flour or meal. Enriched flour or meal has vitamins and iron added during
processing. However, fiber lost during milling is not added back.
Fortified: Many breakfast cereals have extra vitamins and minerals
added. These are called fortified products. They are usually more expensive
than those which have not been fortified.
Storage tips for the bread, cereal, rice and pasta group:
- Bread stored at room
temperature stays fresh longest. Bread stored in the refrigerator gets stale faster
but will not mold quickly. You may freeze bread for up to six months. Store
rice, flour, noodles and cornmeal, etc. in tightly closed containers in a dry place.
- Washing rice and rinsing cooked spaghetti and noodles removes important vitamins.
Flash Card Quiz:
|1. Which food has the least calories?
- One-half cup cottage cheese
- Two ounces of lean beef
- One slice bread
|Answer: Bread - One slice contains
only 80 calories. Both the two ounces of beef and the one-half cup of cottage cheese
have 120 calories.
|2. Which food has the least calories?
- Whole hamburger bun
- Three ounce hamburger patty
- Small bag potato chips
|Answer: Hamburger bun - this has 160
calories. The hamburger patty has 185 calories, and the chips have 175 calories.
|3. Which food has the least calories?
- One baked chicken leg
- One-half cup rice
- One 12 ounce can of cold drink
|Answer: Rice - One-half cup of rice has
only 80 calories. The chicken leg contains 140 calories, and a 12 ounce can cold
drink contains 150 calories.
Is bread fattening?
Many people think bread products are fattening. This is not true, though.
It is not the bread that is fattening; it's what we put on the bread. If you
add a pat of butter and a tablespoon of grape jelly to the bread, it will have 160
calories instead of 80 calories. If you add two tablespoons of gravy to your rice,
the calories jump from 80 to 200. Foods from the bread, cereal, rice and pasta group
won't make you fat. This important group gives us vitamins, minerals and
energy. Half of the foods in our daily diet should come from this group. To
make lower calorie choices in the bread, cereal, rice and pasta group, follow these tips:
Choose lower fat and lower sugar
One slice bread = 80 calories
One small biscuit = 100 calories
One doughnut = 175 calories
- Cut down on fat in your biscuit or cornbread recipes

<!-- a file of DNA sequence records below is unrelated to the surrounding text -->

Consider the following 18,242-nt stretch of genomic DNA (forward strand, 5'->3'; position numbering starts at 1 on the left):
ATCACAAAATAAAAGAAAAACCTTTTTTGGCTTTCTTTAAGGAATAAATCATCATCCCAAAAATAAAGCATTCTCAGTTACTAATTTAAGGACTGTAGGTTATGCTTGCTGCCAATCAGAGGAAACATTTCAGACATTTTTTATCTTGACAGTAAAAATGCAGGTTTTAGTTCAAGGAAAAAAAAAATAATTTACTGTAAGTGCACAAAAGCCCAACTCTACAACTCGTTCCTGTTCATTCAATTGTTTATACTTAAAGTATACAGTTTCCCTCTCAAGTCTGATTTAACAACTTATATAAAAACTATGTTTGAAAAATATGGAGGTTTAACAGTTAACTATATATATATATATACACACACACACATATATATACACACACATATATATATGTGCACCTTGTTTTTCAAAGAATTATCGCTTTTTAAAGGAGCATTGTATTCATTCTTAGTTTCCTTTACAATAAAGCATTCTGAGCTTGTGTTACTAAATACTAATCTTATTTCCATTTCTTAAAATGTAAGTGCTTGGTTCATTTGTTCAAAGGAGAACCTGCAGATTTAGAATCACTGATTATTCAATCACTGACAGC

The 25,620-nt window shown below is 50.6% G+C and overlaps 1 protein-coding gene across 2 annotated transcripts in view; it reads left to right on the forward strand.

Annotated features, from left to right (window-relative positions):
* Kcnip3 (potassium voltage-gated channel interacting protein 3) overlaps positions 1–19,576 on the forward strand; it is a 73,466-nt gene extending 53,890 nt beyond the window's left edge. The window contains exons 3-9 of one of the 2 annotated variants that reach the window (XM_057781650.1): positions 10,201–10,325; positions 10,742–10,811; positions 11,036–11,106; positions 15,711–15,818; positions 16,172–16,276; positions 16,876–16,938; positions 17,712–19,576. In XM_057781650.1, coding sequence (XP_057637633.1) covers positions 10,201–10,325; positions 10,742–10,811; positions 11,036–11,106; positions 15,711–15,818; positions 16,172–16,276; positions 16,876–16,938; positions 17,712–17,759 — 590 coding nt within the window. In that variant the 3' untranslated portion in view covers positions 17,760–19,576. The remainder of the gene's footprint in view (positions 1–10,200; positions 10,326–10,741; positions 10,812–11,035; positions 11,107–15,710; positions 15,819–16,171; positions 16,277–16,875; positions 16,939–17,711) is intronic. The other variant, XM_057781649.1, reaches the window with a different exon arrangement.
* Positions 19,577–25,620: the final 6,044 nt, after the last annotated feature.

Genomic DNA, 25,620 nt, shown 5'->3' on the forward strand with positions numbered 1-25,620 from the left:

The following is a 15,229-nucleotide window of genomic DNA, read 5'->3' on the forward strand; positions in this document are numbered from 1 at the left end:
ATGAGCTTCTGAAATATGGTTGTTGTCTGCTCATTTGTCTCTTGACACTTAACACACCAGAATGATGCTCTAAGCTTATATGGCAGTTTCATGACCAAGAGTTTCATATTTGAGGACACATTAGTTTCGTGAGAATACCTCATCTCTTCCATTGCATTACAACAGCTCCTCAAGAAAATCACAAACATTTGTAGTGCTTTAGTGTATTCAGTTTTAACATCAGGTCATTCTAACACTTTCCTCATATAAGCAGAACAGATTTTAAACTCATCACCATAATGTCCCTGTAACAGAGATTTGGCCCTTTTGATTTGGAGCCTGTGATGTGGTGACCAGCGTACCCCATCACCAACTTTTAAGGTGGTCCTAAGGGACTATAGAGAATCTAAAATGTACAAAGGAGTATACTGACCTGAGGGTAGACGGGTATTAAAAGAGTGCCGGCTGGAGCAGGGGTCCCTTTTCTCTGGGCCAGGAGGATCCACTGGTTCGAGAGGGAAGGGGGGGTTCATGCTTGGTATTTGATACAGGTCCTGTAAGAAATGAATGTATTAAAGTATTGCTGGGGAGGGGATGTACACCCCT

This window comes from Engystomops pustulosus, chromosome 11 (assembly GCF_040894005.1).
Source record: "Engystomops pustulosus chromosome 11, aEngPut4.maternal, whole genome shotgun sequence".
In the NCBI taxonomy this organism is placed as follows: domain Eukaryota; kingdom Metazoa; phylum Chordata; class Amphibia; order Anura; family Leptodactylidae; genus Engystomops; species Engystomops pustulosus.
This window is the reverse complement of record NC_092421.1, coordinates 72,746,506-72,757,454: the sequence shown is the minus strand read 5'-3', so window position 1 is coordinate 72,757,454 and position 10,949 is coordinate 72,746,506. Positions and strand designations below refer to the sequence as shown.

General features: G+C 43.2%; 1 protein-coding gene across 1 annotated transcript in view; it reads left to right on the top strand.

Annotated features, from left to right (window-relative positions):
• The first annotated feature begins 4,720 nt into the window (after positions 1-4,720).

- Use thinly sliced bread
- Snack on unbuttered popcorn
Did you know that
some cereals may have as much as three and one-half teaspoons of sugar in each
serving? We will look at how to choose the best cereals for you and your
family. Cereals are nutritious, tasty, convenient and low-cost. They are easy
to prepare and are packed with energy. Cereals help build muscles and other body
tissues. They also help promote growth and good health. The USDA Food Guide
Pyramid recommends eating six to eleven servings of bread, rice, cereal and pasta each
day. Cereals made from whole grains are best. They have more
fiber. Examples of whole-grain cereals are barley, corn, oats, rice and rye.
Insoluble fiber aids in digestion and elimination. Soluble fiber helps to reduce
cholesterol levels. Cereals made from bran of wheat, oats, rice, corn or other
grains are high in dietary fiber.
Cereals that are cheaper are usually more nutritious. Cereals that you cook are
usually less expensive than ready-to-eat or instant cereals. Single packages of
cereal cost more than large packages.
Some cereals contain added sugar. These cereals usually have more calories and
cost more than plain cereals. Add your own sugar to plain cereals to save money and
Use the ingredient label. Read labels to select the best cereal. As a
general rule, the shorter the list of ingredients, the more nutritious the cereal.
Look for whole grain as the first ingredient. Choose cereals that are whole grain,
enriched or restored. Look for the terms - oats, corn, rice, barley, rye and wheat.
Web Sites to Visit:
www.usarice.com This is a
good site for rice recipes, cooking tips and nutrition information.
on "Wheat Foods" and then the "6 Classes of Wheat." Also
click on "Wheat Facts" and "About Wheat Nutrition" and read the
www.kelloggs.com Click on
"Course 1" and go through the course.
Issued in furtherance of Cooperative Extension
work, Acts of Congress of May 8 and June 30, 1914, in cooperation with the United States
Department of Agriculture. The Louisiana Cooperative Extension Service provides equal
opportunities in programs and employment. Information and Graphics on this site are
copyright protected by LSU Agricultural Center's Louisiana Cooperative Extension Services. For more information on the EFNEP program, contact EFNEPMail@agcenter.lsu.edu.